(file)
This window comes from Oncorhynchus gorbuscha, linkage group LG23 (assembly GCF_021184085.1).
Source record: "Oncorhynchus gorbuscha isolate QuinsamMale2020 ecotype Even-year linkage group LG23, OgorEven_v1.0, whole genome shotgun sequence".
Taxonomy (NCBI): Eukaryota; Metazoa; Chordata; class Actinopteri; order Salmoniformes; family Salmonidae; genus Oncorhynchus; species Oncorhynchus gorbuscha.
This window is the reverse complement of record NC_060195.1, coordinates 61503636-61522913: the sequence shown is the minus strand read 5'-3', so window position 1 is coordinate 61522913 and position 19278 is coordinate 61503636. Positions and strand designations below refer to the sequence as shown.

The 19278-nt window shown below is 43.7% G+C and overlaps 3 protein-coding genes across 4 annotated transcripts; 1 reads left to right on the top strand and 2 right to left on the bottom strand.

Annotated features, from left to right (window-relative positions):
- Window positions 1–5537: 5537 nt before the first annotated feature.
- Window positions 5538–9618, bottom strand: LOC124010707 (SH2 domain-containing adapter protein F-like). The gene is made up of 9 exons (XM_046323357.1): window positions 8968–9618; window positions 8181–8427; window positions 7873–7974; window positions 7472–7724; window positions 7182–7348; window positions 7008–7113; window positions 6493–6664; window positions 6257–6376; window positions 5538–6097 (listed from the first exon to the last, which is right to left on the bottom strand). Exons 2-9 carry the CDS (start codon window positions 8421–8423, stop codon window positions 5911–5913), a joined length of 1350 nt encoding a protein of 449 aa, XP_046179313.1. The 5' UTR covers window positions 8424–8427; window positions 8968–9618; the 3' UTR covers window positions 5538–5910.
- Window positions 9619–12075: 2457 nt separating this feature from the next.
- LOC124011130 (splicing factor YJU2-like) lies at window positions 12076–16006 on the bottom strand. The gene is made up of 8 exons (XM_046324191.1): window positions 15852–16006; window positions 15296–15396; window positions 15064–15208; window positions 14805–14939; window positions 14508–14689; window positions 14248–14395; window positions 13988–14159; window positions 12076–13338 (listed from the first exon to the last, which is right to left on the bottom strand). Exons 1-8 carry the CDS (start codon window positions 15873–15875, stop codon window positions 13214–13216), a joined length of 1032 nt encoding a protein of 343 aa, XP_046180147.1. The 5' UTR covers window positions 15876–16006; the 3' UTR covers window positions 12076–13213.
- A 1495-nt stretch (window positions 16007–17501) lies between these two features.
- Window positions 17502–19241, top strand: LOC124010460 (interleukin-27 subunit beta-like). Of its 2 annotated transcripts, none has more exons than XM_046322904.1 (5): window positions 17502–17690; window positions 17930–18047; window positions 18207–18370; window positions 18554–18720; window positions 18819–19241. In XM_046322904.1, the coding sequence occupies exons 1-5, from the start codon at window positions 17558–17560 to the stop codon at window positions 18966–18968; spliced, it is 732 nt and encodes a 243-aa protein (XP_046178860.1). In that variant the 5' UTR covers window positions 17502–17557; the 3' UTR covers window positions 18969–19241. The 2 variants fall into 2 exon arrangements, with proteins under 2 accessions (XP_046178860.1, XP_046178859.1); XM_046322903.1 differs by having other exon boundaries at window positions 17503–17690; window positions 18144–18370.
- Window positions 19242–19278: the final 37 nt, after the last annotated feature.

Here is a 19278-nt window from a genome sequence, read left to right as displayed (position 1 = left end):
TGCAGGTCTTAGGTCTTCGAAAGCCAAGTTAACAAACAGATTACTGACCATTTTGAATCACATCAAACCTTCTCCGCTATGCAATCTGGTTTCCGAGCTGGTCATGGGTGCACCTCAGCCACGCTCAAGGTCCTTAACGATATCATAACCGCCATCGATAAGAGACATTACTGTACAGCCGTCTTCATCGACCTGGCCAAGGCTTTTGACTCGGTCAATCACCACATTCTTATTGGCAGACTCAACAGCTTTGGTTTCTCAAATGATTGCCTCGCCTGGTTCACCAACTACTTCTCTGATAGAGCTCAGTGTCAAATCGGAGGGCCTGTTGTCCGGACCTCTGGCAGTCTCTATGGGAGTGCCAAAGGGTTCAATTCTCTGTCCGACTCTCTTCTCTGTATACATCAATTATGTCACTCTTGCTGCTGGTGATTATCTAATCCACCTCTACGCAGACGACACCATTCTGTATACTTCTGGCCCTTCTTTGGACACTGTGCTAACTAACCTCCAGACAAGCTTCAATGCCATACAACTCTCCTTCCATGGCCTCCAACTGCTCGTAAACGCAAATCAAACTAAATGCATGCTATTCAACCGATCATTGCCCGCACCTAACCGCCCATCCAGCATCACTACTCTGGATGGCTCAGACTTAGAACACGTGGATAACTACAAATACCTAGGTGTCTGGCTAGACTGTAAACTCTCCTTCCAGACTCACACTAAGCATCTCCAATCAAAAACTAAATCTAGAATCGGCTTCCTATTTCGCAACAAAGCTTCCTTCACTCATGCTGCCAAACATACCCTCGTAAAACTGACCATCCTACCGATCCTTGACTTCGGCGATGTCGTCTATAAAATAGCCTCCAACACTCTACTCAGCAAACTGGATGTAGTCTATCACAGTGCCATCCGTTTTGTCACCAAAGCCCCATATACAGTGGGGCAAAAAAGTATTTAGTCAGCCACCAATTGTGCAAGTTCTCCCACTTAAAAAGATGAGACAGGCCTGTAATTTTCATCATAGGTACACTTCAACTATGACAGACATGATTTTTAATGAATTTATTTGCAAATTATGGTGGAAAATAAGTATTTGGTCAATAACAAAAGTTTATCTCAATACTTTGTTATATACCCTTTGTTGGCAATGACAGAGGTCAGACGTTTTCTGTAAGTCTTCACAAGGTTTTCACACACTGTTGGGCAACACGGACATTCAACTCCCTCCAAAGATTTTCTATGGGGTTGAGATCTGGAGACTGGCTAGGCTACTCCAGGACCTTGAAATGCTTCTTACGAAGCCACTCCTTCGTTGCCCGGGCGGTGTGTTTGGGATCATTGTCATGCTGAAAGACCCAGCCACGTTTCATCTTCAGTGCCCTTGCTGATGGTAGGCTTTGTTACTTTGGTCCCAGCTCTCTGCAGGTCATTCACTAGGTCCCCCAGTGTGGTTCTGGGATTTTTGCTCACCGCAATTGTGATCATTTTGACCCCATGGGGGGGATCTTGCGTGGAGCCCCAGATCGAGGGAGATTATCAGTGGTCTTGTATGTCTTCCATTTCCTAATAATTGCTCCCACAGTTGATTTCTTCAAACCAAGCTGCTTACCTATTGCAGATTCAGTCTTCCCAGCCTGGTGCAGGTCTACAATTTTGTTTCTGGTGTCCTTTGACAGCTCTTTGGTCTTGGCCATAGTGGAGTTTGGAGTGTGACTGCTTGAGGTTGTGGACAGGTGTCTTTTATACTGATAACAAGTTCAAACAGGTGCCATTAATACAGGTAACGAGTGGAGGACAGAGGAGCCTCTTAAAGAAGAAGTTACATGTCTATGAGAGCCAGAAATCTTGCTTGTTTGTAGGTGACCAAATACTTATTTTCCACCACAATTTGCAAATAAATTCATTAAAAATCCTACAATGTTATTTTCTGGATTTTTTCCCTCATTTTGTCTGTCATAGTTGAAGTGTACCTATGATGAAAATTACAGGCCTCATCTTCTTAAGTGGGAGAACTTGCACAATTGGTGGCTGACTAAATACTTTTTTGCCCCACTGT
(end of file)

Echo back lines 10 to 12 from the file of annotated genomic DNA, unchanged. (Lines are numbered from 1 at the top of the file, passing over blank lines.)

- LOC124011130 (splicing factor YJU2-like) lies at window positions 12076–16006 on the bottom strand. The gene is made up of 8 exons (XM_046324191.1): window positions 15852–16006; window positions 15296–15396; window positions 15064–15208; window positions 14805–14939; window positions 14508–14689; window positions 14248–14395; window positions 13988–14159; window positions 12076–13338 (listed from the first exon to the last, which is right to left on the bottom strand). Exons 1-8 carry the CDS (start codon window positions 15873–15875, stop codon window positions 13214–13216), a joined length of 1032 nt encoding a protein of 343 aa, XP_046180147.1. The 5' UTR covers window positions 15876–16006; the 3' UTR covers window positions 12076–13213.
- A 1495-nt stretch (window positions 16007–17501) lies between these two features.
- Window positions 17502–19241, top strand: LOC124010460 (interleukin-27 subunit beta-like). Of its 2 annotated transcripts, none has more exons than XM_046322904.1 (5): window positions 17502–17690; window positions 17930–18047; window positions 18207–18370; window positions 18554–18720; window positions 18819–19241. In XM_046322904.1, the coding sequence occupies exons 1-5, from the start codon at window positions 17558–17560 to the stop codon at window positions 18966–18968; spliced, it is 732 nt and encodes a 243-aa protein (XP_046178860.1). In that variant the 5' UTR covers window positions 17502–17557; the 3' UTR covers window positions 18969–19241. The 2 variants fall into 2 exon arrangements, with proteins under 2 accessions (XP_046178860.1, XP_046178859.1); XM_046322903.1 differs by having other exon boundaries at window positions 17503–17690; window positions 18144–18370.